• Solid at room temperature
  • Found in animal fats
    • meat, dairy, eggs
  • Found in some plant sources
    • cocoa butter, coconut, palm and palm kernel oils
  • Saturated fats can be converted to cholesterol or LDL
    • Main cause of high blood cholesterol (American Heart Association)
  • Double risk of CHD for every 15% increase in saturated fat calories (instead of carbohydrate calories) (Hu 1997)
  • See Saturated Fats Exchanges and Additional Fat Exchanges

Trans-unsaturated fat

  • Processed foods and oils provide 80% of trans fats in diet
    • Examples
      • margarine (up to 15% trans fat by weight)
      • baking shortening (30% of trans fat)
      • partially hydrogenated and hydrogenated oil (up to 45% trans fat)
      • See Exchange List
    • Found in
      • fast foods and fried food
      • Peanut butter (partially hydrogenated)
      • snacks foods and many baked goods
        • replaces butter and lard
    • Created industrially through partial hydrogenation of plant oils
      • process developed in early 1900s
      • first commercialized as Crisco in 1911
    • Benefits
      • extends shelf life and decreases refrigeration requirements
      • less expensive than semi-solid oils such as palm oil
      • can be reused longer in deep frying without going rancid
      • baked goods look better, browns more evenly
      • vegetarians can consume foods made from vegetable trans fats as opposed to butter and lard
  • Animal sources only provide 20% of trans fats
    • in form of conjugated linoleic acid and vaccenic acid
    • naturally occurring amounts in meat and dairy products
      • 2-5% of total fat
  • Cooking oil’s smoke point
  • When cooking oil reaches its smoke point it will degrade, oxidize, and partially hydrogenate, creating trans fats
    • Olive oil, extra virgin: 375°F (190°C)
    • Canola Oil: 375-475°F (190-246°C)
    • Grape seed oil: 420°F (216°C)
    • Olive oil, extra light: 468°F (242°C)
    • Safflower oil: 510°F (266°C)
    • Avocodo oil: 520°F (271°C)
  • Health impact
    • Non-essential
    • Consumption increases risk of coronary heart disease (CHD)
      • Increased risk at 1 to 3 percent of total energy intake (Mozaffarian 2006)
      • Double risk in CHD for every 2% in trans fat calories consumed (instead of carbohydrate calories) (Hu 1997)
      • An estimated 30,000 and 100,000 cardiac deaths per
        year in the United States are attributable to the consumption of trans fats (Mozaffarian 2006)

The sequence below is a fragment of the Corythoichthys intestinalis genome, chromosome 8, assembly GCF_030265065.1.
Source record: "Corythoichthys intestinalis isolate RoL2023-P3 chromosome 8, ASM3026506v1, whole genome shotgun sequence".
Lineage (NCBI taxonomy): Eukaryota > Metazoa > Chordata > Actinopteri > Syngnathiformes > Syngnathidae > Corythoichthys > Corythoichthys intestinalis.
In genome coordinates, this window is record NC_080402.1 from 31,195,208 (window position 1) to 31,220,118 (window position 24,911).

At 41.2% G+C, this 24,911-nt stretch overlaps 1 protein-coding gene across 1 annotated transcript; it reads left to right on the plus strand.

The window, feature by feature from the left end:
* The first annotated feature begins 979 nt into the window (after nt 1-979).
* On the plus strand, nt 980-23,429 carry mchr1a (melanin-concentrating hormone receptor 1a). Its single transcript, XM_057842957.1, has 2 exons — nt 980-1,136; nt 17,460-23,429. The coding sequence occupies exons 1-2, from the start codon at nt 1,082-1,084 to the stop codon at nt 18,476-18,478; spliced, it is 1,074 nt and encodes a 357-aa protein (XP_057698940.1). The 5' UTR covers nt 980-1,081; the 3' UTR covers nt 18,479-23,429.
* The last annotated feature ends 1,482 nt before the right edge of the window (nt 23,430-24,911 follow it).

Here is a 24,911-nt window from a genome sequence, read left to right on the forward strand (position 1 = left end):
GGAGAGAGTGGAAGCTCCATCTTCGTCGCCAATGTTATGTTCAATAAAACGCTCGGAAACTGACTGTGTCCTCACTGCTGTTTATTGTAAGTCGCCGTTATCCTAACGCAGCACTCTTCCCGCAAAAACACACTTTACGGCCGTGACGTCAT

• Cholesterol effects
      • Increases LDL (bad cholesterol)
      • Lowers HDL (good cholesterol)
    • Example content
      • doughnut (medium): 3.2 g of TFA
      • french fries (large): 6.8 g of TFA
  • Recommendations
    • Trans fats be limited to less than 1% of overall energy intake (World Health Organization 2003, American Heart Association)
      • Example: consume less than 3 grams of trans fat on a 3000 Calorie diet

Also see Comparison of Dietary Fats


American Dietary Guidelines (2005)

  • A high fat intake (greater than 35% of calories)
    • associated with higher saturated fat intake
      • keep saturated fat below 10% of calories
    • more difficult to avoid consuming excessive calories
  • Low fat intake (less than 20% of calories)
    • increased risk of inadequate intakes of vitamin E and essential fatty acids
    • may contribute to unfavorable changes in HDL and triglycerides

Weight Management

  • Dietary fats are stored and mobilized easily
    • It takes more energy for the body to convert carbohydrates or protein to body fat than it does to convert dietary fat to body fat
      • see thermic effect of food
  • Typically, less calories are consumed when eating a low fat diet (Lissner 1987, Thomas 1992).
  • A reduction in dietary fat without a reduction in total calories or an increase of physical activity only produces small if any changes in body fat mass (Leibel 1992).

Effects on Endurance

  • High fat diets may limit endurance if carbohydrates are low and body is accustom to a higher carbohydrate diet.
    • After 2–4 weeks, physical endurance is not affected by ketosis as long as dietary fat remains high. (Phinney 2004).
    • A high fat diet may actually increase endurance in certain elite athletes particularly if they have adapted to such a diet
      • Studies are mixed as to whether it increases endurance
      • Ideal would be fat adaptation with high glycogen and intramuscular triglyceride stores
      • Fat adaptation occurs after five days of being on the high fat diet and persists during one day of carbing up (Burke 2000)
    • There is no net glucose synthesis from lipids except from glycerol portion – 10% by weight